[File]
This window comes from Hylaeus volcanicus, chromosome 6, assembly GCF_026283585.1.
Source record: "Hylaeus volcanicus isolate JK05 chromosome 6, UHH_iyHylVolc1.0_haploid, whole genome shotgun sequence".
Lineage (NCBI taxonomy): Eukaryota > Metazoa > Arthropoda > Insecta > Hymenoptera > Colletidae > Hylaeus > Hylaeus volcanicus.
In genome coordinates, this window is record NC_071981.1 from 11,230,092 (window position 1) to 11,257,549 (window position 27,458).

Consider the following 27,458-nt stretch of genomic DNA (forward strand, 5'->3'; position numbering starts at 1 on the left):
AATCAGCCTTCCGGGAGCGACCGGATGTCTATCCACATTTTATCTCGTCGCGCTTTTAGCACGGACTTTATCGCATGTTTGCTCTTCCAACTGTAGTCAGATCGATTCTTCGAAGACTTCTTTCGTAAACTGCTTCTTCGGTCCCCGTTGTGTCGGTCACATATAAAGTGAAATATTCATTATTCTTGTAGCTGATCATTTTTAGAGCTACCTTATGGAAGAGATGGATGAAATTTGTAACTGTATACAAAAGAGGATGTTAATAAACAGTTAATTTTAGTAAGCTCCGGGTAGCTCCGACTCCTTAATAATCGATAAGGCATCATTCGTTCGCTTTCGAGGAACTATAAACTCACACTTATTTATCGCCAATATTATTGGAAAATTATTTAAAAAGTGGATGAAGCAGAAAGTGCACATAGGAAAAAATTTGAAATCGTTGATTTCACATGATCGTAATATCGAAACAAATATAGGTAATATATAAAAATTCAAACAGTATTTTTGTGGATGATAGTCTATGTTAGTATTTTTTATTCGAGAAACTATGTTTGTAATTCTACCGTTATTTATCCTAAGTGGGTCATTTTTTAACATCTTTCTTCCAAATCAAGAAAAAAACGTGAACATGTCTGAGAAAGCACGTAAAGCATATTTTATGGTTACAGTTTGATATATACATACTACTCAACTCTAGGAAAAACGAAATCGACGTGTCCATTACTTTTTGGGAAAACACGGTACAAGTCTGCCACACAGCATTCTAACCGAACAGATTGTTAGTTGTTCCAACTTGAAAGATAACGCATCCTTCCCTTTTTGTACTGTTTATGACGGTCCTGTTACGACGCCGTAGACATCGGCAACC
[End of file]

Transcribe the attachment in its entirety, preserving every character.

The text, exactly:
This window comes from Hylaeus volcanicus, chromosome 6, assembly GCF_026283585.1.
Source record: "Hylaeus volcanicus isolate JK05 chromosome 6, UHH_iyHylVolc1.0_haploid, whole genome shotgun sequence".
Lineage (NCBI taxonomy): Eukaryota > Metazoa > Arthropoda > Insecta > Hymenoptera > Colletidae > Hylaeus > Hylaeus volcanicus.
In genome coordinates, this window is record NC_071981.1 from 11,230,092 (window position 1) to 11,257,549 (window position 27,458).

Consider the following 27,458-nt stretch of genomic DNA (forward strand, 5'->3'; position numbering starts at 1 on the left):
AATCAGCCTTCCGGGAGCGACCGGATGTCTATCCACATTTTATCTCGTCGCGCTTTTAGCACGGACTTTATCGCATGTTTGCTCTTCCAACTGTAGTCAGATCGATTCTTCGAAGACTTCTTTCGTAAACTGCTTCTTCGGTCCCCGTTGTGTCGGTCACATATAAAGTGAAATATTCATTATTCTTGTAGCTGATCATTTTTAGAGCTACCTTATGGAAGAGATGGATGAAATTTGTAACTGTATACAAAAGAGGATGTTAATAAACAGTTAATTTTAGTAAGCTCCGGGTAGCTCCGACTCCTTAATAATCGATAAGGCATCATTCGTTCGCTTTCGAGGAACTATAAACTCACACTTATTTATCGCCAATATTATTGGAAAATTATTTAAAAAGTGGATGAAGCAGAAAGTGCACATAGGAAAAAATTTGAAATCGTTGATTTCACATGATCGTAATATCGAAACAAATATAGGTAATATATAAAAATTCAAACAGTATTTTTGTGGATGATAGTCTATGTTAGTATTTTTTATTCGAGAAACTATGTTTGTAATTCTACCGTTATTTATCCTAAGTGGGTCATTTTTTAACATCTTTCTTCCAAATCAAGAAAAAAACGTGAACATGTCTGAGAAAGCACGTAAAGCATATTTTATGGTTACAGTTTGATATATACATACTACTCAACTCTAGGAAAAACGAAATCGACGTGTCCATTACTTTTTGGGAAAACACGGTACAAGTCTGCCACACAGCATTCTAACCGAACAGATTGTTAGTTGTTCCAACTTGAAAGATAACGCATCCTTCCCTTTTTGTACTGTTTATGACGGTCCTGTTACGACGCCGTAGACATCGGCAACC